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Tourist bureaus on both sides of the bay are preparing for the day same-sex marriages are allowed in Florida.
Visit Tampa Bay recently launched a new LGBT initiative and website — www.ConquerWithPride.com — to expand its outreach to the LGBT audience. The website lists all LGBT events in the area, such as the Tampa International Gay & Lesbian Film Festival, as well as hotels that support LGBT equality.
Visit Tampa Bay is also creating a website that promotes the county as a wedding destination.
“That weddings website could include wedding information for same-sex weddings if the ban is overturned in Florida,” said Doug McClain, vice president of marketing for Visit Tampa Bay. “Our LGBT website also may have some of that same information for same-sex wedding venues, hotels and things to do in Tampa Bay.”
D.T. Minich, CEO of Visit St. Pete/Clearwater, said his organization already heavily promotes its area as a romantic getaway for same-sex couples. All he would have to do is add weddings to that message.
“We'd just want to remind people,” Minich said.
Same-sex couples residing in states that already allow gay marriage would even come to Florida for their wedding ceremony, said West of the GayBor District. They'd also be more likely to honeymoon in Florida because it would be considered an open minded state, West said.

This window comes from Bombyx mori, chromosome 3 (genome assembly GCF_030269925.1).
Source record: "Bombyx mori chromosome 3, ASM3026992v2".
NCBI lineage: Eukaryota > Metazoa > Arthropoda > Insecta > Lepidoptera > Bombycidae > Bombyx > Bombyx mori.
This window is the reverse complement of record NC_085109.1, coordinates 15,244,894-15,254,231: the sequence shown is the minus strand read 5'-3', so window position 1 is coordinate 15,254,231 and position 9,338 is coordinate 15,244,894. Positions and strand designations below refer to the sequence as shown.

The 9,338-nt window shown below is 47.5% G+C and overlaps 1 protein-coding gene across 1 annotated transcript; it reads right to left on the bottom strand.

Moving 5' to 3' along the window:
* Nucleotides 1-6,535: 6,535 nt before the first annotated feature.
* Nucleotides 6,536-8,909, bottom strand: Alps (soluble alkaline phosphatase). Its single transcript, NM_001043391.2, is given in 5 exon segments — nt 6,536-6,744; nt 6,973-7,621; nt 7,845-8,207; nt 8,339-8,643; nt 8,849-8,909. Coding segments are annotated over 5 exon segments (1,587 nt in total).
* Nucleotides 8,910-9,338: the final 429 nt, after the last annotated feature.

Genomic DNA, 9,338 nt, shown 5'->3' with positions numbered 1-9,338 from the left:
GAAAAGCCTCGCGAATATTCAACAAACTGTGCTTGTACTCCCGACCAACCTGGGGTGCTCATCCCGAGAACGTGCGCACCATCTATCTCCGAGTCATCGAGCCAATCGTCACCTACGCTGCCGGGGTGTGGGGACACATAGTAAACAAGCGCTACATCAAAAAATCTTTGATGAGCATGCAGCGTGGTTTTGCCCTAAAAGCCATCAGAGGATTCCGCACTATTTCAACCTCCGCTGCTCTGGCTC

“It would be fantastic,” said Jeffrey Abbaticchio, director of public relations at Loews Don CeSar Hotel in St. Petersburg. “This could help us financially by sending a strong message about our state.”
It would then be up to the local wedding businesses to corner the market.
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Little things business owners do can help attract same-sex customers, said Tanzella with the International Gay and Lesbian Travel Association, such as displaying the symbols of LGBT organizations they support on their websites, literature and businesses, as well as adding photos of same-sex couples to marketing material.
“That's true for when marketing to any niche market,” Tanzella said.
Broward County's Westin Diplomat Resort & Spa is so confident the same-sex marriage ban will be lifted that it has already begun marketing to same-sex couples by offering same-sex wedding planners and dropping “bride and groom” in its wedding materials, said the Westin's Allison Finazzo.
While no wedding businesses the Tribune contacted in the Tampa Bay area have initiated a marketing plan, they each said they would do what is necessary to compete for the new demographic.
“It's a little too premature to say how we will reach out,” said Abbaticchio of the Don CeSar. “We are already very welcoming to the LGBT tourists so we would do whatever is needed to let them know we'll be welcoming to their wedding as well.”
Past reputation, said Novella of Nova 535, will be a business's greatest asset.
“We've been hosting events for the LGBT community for years,” he said. “They know we have always supported equality.”
Sutherland of Metropolitan Community Church of Tampa is concerned he might not be able to handle the influx of weddings.
“If the ban is lifted, I will more heavily promote our services,” he said. “And I think I will be overwhelmed. But that's a good thing. It is exciting to me that so many families will be able to get that legal recognition that they want.”